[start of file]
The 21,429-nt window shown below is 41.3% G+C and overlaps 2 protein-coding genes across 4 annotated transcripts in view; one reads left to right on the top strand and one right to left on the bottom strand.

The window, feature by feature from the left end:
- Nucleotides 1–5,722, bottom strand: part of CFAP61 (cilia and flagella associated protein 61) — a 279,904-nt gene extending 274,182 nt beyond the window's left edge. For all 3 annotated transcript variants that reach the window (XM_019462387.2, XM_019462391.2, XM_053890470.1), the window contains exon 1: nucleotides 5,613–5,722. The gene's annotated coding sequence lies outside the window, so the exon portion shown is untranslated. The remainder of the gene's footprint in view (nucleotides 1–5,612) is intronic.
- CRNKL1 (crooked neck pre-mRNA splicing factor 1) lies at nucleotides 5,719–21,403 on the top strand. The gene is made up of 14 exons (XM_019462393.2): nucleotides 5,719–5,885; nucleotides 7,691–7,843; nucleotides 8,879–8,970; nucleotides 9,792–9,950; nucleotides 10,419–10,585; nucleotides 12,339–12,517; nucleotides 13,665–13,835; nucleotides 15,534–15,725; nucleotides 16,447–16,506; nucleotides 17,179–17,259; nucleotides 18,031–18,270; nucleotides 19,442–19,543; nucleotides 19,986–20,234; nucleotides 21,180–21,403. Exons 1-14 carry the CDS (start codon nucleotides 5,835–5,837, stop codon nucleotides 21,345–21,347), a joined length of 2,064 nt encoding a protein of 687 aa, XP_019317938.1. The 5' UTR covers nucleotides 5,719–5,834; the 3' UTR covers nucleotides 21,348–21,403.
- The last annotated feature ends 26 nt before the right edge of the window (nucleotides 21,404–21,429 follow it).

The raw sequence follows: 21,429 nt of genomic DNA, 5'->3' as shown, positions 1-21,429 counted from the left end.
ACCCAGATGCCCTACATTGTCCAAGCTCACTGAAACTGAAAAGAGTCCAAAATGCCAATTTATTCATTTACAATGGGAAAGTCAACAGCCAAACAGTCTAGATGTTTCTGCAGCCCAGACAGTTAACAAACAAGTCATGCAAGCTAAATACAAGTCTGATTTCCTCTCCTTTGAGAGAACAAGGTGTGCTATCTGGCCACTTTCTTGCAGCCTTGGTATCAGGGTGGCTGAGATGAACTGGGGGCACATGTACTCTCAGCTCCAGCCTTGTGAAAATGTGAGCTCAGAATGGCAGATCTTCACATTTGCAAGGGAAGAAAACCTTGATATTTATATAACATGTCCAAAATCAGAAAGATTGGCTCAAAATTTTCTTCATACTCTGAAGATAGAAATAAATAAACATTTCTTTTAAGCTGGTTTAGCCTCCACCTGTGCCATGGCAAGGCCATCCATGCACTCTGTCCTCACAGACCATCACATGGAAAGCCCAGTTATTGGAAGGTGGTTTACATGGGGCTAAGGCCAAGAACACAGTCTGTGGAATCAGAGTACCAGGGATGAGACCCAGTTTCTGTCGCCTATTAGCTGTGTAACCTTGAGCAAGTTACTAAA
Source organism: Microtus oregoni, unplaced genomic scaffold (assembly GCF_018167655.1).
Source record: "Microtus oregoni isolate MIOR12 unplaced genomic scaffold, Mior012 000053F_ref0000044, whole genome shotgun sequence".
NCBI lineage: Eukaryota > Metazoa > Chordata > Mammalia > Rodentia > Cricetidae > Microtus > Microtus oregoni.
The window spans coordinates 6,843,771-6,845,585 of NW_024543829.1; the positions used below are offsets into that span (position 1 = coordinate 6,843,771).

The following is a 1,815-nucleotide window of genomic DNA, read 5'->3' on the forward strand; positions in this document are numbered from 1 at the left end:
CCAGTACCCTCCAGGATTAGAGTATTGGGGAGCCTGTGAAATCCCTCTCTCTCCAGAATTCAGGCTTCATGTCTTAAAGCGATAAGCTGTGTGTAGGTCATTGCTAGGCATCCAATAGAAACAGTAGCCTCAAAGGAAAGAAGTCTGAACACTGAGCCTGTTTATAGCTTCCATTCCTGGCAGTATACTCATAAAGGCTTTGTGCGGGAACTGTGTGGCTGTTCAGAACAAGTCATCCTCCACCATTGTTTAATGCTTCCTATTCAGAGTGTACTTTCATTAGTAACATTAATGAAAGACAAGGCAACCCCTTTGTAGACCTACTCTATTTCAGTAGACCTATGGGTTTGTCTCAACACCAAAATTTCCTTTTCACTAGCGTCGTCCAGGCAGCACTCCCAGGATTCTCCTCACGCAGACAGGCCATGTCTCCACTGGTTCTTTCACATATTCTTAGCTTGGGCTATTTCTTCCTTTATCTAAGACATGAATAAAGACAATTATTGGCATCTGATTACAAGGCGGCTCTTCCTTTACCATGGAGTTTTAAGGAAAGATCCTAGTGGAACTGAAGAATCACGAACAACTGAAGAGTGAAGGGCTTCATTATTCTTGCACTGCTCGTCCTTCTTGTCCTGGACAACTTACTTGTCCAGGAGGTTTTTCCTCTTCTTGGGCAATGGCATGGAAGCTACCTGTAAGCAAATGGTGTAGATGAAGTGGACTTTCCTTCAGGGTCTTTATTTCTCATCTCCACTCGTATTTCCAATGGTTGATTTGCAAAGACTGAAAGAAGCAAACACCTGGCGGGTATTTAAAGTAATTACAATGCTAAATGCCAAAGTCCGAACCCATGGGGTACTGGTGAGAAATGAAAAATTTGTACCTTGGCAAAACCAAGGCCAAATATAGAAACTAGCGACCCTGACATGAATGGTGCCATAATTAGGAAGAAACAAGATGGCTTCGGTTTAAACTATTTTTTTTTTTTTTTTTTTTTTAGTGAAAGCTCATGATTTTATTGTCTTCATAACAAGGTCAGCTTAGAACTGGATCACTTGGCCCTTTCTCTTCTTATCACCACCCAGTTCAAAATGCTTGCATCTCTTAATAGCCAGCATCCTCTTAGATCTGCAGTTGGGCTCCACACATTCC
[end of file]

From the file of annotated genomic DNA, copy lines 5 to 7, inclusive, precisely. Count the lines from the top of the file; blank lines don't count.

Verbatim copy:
- The last annotated feature ends 26 nt before the right edge of the window (nucleotides 21,404–21,429 follow it).

The raw sequence follows: 21,429 nt of genomic DNA, 5'->3' as shown, positions 1-21,429 counted from the left end.
ACCCAGATGCCCTACATTGTCCAAGCTCACTGAAACTGAAAAGAGTCCAAAATGCCAATTTATTCATTTACAATGGGAAAGTCAACAGCCAAACAGTCTAGATGTTTCTGCAGCCCAGACAGTTAACAAACAAGTCATGCAAGCTAAATACAAGTCTGATTTCCTCTCCTTTGAGAGAACAAGGTGTGCTATCTGGCCACTTTCTTGCAGCCTTGGTATCAGGGTGGCTGAGATGAACTGGGGGCACATGTACTCTCAGCTCCAGCCTTGTGAAAATGTGAGCTCAGAATGGCAGATCTTCACATTTGCAAGGGAAGAAAACCTTGATATTTATATAACATGTCCAAAATCAGAAAGATTGGCTCAAAATTTTCTTCATACTCTGAAGATAGAAATAAATAAACATTTCTTTTAAGCTGGTTTAGCCTCCACCTGTGCCATGGCAAGGCCATCCATGCACTCTGTCCTCACAGACCATCACATGGAAAGCCCAGTTATTGGAAGGTGGTTTACATGGGGCTAAGGCCAAGAACACAGTCTGTGGAATCAGAGTACCAGGGATGAGACCCAGTTTCTGTCGCCTATTAGCTGTGTAACCTTGAGCAAGTTACTAAA